By Associated Press - Tuesday, August 25, 2020

The Manhattan Mercury, Aug. 22

The wave of restrictions began hitting college campuses around the country this past week. It hasn’t yet hit Kansas State University, but it seems almost inevitable that it will.

The University of North Carolina moved to online-only instruction Thursday, after 177 students tested positive for the coronavirus. Notre Dame suspended in-person classes when 147 had confirmed cases. These are obviously the result of parties and social gatherings in dorms, Greek houses and off-campus gathering points. At Iowa State, they sent a warning letter after hundreds of students gathered for a semester kick-off party, violating social-distancing rules.

Here in Manhattan, a Mercury photographer Friday night found the bar scene more crowded than a typical weekend night before the pandemic, and only about a quarter of the people there were wearing masks. On Saturday, officials confirmed that they had closed two Aggieville bars (O’Malley’s and O’Malley’s Alley) for violating pandemic-related restrictions.

Confirmed cases began surging last week, just as classes got underway. It’s not a coincidence.

The thing is, most college students and certainly all college towns would prefer to have operational campuses, with in-person learning. College kids don’t want to get booted from the dorms, forced to go back to live in Mom and Dad’s basement.

But college kids are also going to be college kids. They are not fully-formed, mature adults. We can ask them to be, we can plead with them to look out for one another, we can even boot them out of campus housing, as they’ve done to some partiers at the University of Connecticut and Drake University. Syracuse denounced a bunch of freshmen for wandering around the campus unmasked. Penn State suspended a fraternity for partying.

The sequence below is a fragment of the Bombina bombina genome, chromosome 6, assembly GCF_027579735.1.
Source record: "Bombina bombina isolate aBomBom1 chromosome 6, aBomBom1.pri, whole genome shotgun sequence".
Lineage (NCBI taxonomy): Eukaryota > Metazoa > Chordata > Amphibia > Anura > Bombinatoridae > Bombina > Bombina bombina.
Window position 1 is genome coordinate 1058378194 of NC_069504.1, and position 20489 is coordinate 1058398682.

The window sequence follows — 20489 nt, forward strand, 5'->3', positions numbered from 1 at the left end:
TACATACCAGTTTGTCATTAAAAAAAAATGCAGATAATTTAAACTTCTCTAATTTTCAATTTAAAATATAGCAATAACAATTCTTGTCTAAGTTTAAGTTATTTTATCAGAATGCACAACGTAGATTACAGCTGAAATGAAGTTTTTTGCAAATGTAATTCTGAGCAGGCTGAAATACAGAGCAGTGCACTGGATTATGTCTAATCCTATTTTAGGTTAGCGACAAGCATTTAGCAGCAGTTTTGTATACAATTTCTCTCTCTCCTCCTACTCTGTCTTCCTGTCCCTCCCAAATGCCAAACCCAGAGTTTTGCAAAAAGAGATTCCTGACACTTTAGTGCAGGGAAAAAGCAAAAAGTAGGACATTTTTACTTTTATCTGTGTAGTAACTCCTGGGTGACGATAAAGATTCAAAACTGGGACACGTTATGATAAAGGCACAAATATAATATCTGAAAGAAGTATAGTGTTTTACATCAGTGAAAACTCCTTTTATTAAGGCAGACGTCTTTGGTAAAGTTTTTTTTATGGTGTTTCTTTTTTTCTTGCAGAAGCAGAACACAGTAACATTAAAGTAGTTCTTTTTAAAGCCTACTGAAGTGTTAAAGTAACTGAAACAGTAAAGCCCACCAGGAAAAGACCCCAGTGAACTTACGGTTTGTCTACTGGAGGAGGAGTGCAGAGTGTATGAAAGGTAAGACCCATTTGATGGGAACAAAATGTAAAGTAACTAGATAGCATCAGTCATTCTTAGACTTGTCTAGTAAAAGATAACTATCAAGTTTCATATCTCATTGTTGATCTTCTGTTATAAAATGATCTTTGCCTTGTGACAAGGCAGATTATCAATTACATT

Truth is, this isn’t going to work. It’s like asking bars to restrict crowd size, make everybody sit at tables and stay 6 feet apart. A bar is going to be a bar. College kids are going to be college kids. Those things are going to lead to big surges in virus transmission, just as sure as the sun coming up in the east.

So what is there to do?

Where this is all leading is another lockdown, with colleges sending kids out of the dorms and bars shut down by government order. It’s almost inevitable, simply as a matter of risk management.

You might have a different viewpoint - you might say that college kids infecting each other is no big deal, that they’ll all be fine, and that nobody will really get sick. You might say that they’d be more likely to suffer actual harm just by, say, getting blackout drunk and falling down a set of stairs. Statistically, you might actually be right.

But institutions in positions of power simply cannot abide the risk of being responsible for death. There’s a virus that has killed 150,000 American on the loose, without a cure. If you’re a university president, do you want to face a plaintiff’s lawyer in front of a jury, asking you: “So, Madam President, you knew the risk and you chose to put my client’s life in danger anyway? You ignored the warnings of the health authorities in this country because you didn’t want to lose the tuition revenue?”

That’s not going to fly. All over the country, it’s the same story. College towns are trying to hold back the tide, and it’s not working.


The Topeka Capital-Journal, Aug. 23

President Trump was out of line this week in calling for a boycott of Goodyear tires.

The Goodyear Tire and Rubber Co., which has plants in Topeka and across the country, employs hard-working Americans. Some of them likely support the president. The company is critical to many local economies.

So why on earth would the president go after such a company? Shouldn’t he be praising its dedication to keeping jobs in the United States?

One might think so. But Trump has never seen a situation that he can’t make about himself, and a TV news report out of Topeka featured a slide showing messages that were appropriate and inappropriate at Goodyear’s workplace.